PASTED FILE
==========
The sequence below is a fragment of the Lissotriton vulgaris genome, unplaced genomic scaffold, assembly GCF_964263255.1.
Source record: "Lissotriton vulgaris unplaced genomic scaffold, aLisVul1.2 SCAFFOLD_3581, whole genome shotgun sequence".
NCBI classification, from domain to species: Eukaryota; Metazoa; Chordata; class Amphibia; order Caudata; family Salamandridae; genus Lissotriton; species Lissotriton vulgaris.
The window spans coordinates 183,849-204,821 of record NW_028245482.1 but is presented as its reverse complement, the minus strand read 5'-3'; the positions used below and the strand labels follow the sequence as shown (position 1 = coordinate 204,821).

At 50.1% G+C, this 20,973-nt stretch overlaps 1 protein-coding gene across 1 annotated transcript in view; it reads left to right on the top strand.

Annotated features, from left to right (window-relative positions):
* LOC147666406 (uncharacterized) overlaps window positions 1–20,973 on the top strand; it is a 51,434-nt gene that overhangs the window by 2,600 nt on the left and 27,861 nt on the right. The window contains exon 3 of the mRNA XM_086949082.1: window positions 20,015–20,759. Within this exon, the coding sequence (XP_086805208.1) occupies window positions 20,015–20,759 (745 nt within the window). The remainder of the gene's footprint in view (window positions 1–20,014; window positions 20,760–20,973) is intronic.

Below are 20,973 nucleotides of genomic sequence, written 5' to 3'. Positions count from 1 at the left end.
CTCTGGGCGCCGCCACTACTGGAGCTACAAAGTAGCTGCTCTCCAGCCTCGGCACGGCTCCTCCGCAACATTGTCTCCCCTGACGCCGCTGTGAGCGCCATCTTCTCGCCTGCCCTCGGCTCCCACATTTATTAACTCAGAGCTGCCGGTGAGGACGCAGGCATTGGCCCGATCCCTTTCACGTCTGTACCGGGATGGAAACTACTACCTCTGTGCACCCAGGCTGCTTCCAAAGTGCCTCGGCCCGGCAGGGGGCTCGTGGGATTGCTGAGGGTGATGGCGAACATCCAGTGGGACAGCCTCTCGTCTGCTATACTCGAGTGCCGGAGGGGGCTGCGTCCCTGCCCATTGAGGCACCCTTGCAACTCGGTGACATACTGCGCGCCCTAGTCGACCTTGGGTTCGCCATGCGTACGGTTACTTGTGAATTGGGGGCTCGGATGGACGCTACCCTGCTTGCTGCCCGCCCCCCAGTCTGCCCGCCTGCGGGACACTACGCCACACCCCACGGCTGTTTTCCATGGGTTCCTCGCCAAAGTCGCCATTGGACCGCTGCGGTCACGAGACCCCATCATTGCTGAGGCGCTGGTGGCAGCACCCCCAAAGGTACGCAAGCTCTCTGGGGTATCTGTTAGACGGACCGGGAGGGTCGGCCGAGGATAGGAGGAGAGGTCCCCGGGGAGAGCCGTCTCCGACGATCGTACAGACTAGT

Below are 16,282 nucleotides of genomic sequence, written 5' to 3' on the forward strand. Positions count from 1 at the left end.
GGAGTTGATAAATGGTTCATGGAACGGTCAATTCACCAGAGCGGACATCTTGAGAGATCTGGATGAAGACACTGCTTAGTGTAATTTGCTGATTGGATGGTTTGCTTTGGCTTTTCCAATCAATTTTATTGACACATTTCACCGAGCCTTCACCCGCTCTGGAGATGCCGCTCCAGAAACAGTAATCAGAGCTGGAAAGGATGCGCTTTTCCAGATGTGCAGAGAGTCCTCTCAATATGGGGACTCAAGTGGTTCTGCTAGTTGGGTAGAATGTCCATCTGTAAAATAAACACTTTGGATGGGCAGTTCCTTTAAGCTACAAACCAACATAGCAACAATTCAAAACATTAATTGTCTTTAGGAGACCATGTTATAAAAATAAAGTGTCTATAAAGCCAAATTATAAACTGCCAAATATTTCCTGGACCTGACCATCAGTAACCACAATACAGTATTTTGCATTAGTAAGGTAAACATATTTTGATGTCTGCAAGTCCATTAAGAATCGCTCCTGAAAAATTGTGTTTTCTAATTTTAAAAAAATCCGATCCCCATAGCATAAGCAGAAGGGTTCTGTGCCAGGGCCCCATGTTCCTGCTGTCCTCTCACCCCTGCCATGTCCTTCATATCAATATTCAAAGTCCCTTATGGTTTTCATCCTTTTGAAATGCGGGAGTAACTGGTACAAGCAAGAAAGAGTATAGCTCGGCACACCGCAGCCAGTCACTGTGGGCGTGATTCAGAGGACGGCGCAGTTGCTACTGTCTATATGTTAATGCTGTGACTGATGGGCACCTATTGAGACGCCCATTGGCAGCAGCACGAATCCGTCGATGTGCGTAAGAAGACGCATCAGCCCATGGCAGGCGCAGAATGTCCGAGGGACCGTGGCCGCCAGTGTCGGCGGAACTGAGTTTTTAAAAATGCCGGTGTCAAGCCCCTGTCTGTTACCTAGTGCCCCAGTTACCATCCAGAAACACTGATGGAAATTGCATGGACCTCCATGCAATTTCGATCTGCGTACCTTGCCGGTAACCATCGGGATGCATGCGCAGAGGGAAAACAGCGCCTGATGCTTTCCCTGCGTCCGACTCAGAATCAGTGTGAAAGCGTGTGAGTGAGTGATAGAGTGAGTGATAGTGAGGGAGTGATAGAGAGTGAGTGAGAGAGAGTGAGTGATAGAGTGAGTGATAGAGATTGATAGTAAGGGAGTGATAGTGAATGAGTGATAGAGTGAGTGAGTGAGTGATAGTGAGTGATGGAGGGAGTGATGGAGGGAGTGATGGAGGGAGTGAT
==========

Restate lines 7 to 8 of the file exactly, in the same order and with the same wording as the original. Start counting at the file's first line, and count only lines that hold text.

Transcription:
* LOC147666406 (uncharacterized) overlaps window positions 1–20,973 on the top strand; it is a 51,434-nt gene that overhangs the window by 2,600 nt on the left and 27,861 nt on the right. The window contains exon 3 of the mRNA XM_086949082.1: window positions 20,015–20,759. Within this exon, the coding sequence (XP_086805208.1) occupies window positions 20,015–20,759 (745 nt within the window). The remainder of the gene's footprint in view (window positions 1–20,014; window positions 20,760–20,973) is intronic.

Below are 20,973 nucleotides of genomic sequence, written 5' to 3'. Positions count from 1 at the left end.